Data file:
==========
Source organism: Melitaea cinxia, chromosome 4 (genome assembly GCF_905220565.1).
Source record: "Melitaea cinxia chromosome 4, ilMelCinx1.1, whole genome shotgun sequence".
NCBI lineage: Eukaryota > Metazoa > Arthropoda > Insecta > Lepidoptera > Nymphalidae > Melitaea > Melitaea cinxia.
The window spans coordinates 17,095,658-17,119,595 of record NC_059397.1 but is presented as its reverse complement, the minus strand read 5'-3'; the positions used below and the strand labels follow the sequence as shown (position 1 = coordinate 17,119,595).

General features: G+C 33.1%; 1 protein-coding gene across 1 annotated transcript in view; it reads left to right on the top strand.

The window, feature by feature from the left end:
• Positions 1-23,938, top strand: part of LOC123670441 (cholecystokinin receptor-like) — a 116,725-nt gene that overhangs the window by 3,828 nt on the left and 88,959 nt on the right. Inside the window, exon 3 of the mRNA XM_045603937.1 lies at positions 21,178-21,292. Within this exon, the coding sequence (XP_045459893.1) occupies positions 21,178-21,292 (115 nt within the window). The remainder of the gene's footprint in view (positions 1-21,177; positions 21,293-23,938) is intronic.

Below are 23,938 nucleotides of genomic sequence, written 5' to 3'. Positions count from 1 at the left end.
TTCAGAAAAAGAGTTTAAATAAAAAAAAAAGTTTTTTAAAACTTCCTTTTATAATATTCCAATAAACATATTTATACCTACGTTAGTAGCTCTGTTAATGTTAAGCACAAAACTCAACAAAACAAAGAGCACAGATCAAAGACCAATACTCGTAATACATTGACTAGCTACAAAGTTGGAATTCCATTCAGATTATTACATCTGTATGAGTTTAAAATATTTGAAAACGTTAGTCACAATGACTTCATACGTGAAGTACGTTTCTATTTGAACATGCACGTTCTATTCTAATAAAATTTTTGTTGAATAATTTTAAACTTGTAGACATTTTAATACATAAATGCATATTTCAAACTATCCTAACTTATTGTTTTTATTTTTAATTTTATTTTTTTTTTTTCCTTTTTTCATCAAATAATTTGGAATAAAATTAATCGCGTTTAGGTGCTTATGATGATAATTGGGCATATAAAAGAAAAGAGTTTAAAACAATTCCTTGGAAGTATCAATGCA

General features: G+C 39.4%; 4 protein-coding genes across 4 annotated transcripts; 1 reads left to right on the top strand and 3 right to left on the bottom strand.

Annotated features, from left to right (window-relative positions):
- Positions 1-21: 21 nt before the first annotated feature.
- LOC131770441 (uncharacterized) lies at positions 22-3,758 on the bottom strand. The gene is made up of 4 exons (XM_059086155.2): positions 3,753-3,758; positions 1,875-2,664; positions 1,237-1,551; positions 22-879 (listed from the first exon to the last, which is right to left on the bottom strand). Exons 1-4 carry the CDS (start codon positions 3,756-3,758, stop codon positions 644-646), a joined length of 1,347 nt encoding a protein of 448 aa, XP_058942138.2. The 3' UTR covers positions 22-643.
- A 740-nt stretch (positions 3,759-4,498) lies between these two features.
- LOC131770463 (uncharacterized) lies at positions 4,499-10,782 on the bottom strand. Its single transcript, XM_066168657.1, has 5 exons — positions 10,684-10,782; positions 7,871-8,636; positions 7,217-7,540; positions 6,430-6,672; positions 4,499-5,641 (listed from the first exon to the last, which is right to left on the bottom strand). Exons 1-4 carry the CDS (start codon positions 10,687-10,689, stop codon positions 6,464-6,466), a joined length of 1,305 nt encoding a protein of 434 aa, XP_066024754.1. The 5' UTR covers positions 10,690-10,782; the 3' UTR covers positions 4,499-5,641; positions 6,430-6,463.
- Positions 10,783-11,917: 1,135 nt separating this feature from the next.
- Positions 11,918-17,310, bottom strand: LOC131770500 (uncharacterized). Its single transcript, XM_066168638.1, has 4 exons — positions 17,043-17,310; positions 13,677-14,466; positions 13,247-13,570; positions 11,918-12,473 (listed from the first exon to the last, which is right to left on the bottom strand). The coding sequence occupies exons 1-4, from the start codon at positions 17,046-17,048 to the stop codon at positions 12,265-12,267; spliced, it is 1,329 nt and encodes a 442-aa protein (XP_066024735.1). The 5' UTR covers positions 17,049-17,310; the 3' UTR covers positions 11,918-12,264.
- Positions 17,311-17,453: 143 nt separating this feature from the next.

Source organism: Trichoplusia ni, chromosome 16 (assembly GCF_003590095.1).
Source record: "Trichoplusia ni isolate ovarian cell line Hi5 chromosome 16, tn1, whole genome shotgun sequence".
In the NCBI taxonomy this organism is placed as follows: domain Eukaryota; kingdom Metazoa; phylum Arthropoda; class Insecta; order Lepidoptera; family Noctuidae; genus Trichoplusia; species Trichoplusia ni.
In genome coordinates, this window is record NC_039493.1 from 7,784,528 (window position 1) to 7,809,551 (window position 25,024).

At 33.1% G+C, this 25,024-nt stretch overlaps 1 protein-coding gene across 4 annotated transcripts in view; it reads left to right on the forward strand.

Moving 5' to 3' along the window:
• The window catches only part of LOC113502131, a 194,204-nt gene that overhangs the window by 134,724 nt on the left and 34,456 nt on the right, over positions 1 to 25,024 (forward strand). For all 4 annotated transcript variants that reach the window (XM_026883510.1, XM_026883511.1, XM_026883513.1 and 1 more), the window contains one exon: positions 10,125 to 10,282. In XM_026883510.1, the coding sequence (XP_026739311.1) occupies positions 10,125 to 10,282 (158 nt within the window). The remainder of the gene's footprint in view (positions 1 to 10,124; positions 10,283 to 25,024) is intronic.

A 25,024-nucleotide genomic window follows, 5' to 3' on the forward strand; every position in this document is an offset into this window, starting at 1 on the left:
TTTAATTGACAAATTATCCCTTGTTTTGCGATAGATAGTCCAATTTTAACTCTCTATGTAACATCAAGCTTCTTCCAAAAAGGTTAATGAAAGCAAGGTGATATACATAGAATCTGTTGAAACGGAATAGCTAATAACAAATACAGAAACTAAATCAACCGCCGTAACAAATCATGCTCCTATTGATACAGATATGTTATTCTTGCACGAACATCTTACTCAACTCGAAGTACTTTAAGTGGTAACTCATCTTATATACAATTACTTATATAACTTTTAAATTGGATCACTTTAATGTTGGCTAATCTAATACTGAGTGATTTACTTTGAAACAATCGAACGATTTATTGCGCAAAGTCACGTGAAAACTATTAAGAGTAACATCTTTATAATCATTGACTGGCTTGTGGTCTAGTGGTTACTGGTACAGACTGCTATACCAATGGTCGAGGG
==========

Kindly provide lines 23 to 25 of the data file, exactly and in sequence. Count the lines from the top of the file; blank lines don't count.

At 33.1% G+C, this 25,024-nt stretch overlaps 1 protein-coding gene across 4 annotated transcripts in view; it reads left to right on the forward strand.

Moving 5' to 3' along the window:
• The window catches only part of LOC113502131, a 194,204-nt gene that overhangs the window by 134,724 nt on the left and 34,456 nt on the right, over positions 1 to 25,024 (forward strand). For all 4 annotated transcript variants that reach the window (XM_026883510.1, XM_026883511.1, XM_026883513.1 and 1 more), the window contains one exon: positions 10,125 to 10,282. In XM_026883510.1, the coding sequence (XP_026739311.1) occupies positions 10,125 to 10,282 (158 nt within the window). The remainder of the gene's footprint in view (positions 1 to 10,124; positions 10,283 to 25,024) is intronic.